Let Me Go Let Me Go Let Me Go

Jason Molina - Let Me Go Let Me Go Let Me Go

I mentioned Jason Molina’s other solo album previously here and I wanted to take some time to add this to the archives as well. After his first solo record overwhelmed me with its beautiful existence I was excited to discover he was releasing a new one with the same sort of approach as the first, a stripped down recording process that leaves the songwriting and singing upright and center. An approach that results in a wonderfully intimate record that you cant help but get lost in. This second solo effort took me longer to appreciate though, it did not grab me and hypnotize me like this one did. I think it was a case of letting my expectations get to high. The record sat on my shelf unheard for quite some time until one quiet day I decided to give it another go and I was hooked, simple as that. The song that did it is the second song on the album called Everything Should Try Again. Something hiding inside it spoke to me that day and the rest of the album sort of sunk into my subconscious as I listened more and more through time. I have included a streaming version of the song I just mentioned if you are curious as well as a couple links as usual so you can explore the music more if you like what you hear.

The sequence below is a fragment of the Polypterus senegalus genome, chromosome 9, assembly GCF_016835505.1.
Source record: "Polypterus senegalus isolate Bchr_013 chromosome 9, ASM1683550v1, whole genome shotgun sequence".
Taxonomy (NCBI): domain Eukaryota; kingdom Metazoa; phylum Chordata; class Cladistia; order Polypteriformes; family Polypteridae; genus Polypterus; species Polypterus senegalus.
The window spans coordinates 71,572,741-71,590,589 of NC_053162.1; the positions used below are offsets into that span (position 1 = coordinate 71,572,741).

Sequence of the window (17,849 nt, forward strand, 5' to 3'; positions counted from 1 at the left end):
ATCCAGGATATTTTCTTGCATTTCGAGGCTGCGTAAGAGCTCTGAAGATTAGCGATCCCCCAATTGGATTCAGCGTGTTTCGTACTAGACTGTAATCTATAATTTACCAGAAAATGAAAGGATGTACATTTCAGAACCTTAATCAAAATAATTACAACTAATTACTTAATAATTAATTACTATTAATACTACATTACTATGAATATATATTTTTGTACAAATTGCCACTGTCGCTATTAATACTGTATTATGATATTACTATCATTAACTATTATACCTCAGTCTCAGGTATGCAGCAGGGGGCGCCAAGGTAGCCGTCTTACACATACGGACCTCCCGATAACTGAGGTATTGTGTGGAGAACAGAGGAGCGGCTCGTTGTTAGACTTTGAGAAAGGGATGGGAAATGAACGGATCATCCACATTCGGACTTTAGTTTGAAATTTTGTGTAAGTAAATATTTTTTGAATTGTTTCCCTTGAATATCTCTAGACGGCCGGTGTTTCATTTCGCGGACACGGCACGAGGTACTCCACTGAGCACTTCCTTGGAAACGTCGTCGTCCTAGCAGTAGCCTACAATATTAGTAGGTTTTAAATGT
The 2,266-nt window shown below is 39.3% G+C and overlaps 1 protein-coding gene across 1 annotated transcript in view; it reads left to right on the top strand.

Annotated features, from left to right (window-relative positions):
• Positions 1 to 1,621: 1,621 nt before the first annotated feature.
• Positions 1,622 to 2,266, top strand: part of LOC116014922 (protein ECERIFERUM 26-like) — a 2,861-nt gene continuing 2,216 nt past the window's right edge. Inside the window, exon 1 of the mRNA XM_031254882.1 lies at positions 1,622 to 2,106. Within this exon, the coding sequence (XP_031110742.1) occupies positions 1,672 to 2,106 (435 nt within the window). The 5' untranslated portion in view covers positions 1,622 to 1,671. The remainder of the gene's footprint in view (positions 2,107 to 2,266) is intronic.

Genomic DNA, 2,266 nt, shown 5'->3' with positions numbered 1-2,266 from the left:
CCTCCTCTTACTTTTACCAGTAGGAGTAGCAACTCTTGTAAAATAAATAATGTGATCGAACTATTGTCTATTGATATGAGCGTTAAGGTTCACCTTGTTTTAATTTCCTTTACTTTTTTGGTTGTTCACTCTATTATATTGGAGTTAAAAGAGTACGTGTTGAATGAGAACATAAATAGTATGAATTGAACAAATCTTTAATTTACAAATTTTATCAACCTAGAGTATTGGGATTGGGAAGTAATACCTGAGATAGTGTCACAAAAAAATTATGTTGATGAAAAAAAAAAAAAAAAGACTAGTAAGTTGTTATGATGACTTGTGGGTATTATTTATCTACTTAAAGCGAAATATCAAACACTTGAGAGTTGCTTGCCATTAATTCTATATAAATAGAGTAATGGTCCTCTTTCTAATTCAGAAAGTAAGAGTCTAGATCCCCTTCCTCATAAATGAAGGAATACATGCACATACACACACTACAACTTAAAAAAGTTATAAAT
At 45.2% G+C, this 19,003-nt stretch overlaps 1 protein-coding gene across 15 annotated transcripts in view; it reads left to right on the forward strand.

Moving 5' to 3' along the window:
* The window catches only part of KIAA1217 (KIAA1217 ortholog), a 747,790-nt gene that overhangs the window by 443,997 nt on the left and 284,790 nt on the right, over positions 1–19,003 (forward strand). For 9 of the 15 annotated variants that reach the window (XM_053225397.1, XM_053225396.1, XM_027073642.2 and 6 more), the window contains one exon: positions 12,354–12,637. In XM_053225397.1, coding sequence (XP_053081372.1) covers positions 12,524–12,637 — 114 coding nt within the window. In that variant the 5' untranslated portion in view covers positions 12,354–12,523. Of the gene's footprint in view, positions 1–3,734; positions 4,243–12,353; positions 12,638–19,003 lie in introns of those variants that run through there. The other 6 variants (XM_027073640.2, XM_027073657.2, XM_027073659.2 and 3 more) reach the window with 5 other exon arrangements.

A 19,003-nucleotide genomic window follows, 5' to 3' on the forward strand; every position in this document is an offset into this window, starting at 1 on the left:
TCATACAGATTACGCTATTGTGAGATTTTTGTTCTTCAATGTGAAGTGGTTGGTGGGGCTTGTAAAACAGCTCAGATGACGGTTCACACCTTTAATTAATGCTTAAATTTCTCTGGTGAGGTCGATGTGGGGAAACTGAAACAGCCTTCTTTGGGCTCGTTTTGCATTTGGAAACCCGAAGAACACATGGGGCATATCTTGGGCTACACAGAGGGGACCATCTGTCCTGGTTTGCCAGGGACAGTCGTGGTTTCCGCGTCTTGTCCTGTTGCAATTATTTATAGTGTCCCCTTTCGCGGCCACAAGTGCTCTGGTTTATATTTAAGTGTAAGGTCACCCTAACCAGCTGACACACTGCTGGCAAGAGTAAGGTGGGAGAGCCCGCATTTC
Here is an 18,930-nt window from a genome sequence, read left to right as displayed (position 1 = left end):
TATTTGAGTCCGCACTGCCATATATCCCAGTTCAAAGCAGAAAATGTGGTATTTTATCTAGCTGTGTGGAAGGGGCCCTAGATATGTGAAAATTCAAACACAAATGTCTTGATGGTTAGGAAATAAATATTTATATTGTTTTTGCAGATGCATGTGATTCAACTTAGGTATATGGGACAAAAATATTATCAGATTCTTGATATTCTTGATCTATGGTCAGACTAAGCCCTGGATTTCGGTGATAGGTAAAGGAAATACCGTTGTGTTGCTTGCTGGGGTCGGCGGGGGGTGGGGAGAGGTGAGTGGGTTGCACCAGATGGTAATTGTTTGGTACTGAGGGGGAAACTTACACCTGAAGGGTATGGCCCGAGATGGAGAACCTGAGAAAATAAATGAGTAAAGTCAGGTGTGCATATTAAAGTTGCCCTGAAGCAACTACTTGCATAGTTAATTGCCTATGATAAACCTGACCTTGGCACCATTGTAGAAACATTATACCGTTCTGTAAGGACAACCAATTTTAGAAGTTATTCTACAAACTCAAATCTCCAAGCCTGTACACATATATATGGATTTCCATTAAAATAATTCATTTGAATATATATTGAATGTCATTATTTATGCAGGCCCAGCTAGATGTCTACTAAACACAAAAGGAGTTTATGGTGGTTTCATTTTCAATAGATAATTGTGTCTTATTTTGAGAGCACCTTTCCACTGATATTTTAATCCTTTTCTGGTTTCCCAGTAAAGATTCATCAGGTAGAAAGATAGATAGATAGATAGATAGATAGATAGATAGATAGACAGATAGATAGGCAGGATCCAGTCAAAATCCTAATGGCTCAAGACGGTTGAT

iTunes LinkArtist Site

Random update to this post, oddly enough I sat down and wrote another review of this release a month or two later not realizing it was already something I featured here. I liked what I wrote so why not include it here as well... here is my second collection of thoughts on the recording:

The first album posted on You Disappear was Jason Molina’s solo album called Pyramid Electric Co. and I am happy to add his other solo recording, Let Me Go. As with his first solo record the music here is sparse, gripping, and simply beautiful. While I have respect for his work with the bands he has been part of I find that this work he does on his own is simply brilliant. It is music slowed down and deconstructed to its most essential of elements. Each note sung and each instrument that introduces itself echoes out into the space where it was recorded. Subtle recording tricks and ambient sounds in the recording add a sense of being there with the music rather than simply hearing it played. It did take longer to get into this second recording form him but one day the second track on the record called Everything Should Try Again came on and took my attention and never let go. It has since seen a lot of play on my record player and elsewhere because of its honest songwriting and emotionally charged presence. An essential recording along with Pyramid and I really hope that he revisits this side of his music again in the future.